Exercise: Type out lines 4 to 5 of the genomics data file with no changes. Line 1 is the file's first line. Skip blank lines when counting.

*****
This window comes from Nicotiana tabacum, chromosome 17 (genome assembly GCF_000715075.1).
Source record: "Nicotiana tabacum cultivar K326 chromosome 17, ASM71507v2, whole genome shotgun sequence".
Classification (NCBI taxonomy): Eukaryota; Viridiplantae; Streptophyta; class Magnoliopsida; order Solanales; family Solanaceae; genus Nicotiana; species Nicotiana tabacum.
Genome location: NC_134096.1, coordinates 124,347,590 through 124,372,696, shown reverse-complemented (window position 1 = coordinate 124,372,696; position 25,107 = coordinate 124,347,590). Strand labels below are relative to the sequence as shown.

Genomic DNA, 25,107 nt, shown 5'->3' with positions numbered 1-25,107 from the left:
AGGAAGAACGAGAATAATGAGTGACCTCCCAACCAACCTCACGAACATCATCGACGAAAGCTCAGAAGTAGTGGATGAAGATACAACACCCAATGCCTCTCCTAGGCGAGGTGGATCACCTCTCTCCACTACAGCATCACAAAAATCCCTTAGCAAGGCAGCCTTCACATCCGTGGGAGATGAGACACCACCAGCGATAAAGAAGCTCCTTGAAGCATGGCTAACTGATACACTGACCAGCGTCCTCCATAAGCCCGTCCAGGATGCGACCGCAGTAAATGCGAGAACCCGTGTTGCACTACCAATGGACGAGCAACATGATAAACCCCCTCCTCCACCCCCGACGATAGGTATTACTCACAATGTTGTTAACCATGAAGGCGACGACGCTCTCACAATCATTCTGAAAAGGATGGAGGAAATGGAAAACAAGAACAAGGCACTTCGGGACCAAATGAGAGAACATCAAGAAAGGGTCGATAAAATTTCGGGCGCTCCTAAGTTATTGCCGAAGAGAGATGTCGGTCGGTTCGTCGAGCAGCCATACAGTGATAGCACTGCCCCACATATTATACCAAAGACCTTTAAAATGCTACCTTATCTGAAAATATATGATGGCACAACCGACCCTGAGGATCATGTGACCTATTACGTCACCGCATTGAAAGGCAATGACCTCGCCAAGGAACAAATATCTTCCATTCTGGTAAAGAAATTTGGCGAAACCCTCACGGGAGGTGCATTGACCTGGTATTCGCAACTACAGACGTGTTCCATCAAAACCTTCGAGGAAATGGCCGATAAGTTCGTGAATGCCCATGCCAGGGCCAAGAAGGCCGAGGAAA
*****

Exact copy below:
Genome location: NC_134096.1, coordinates 124,347,590 through 124,372,696, shown reverse-complemented (window position 1 = coordinate 124,372,696; position 25,107 = coordinate 124,347,590). Strand labels below are relative to the sequence as shown.

Genomic DNA, 25,107 nt, shown 5'->3' with positions numbered 1-25,107 from the left: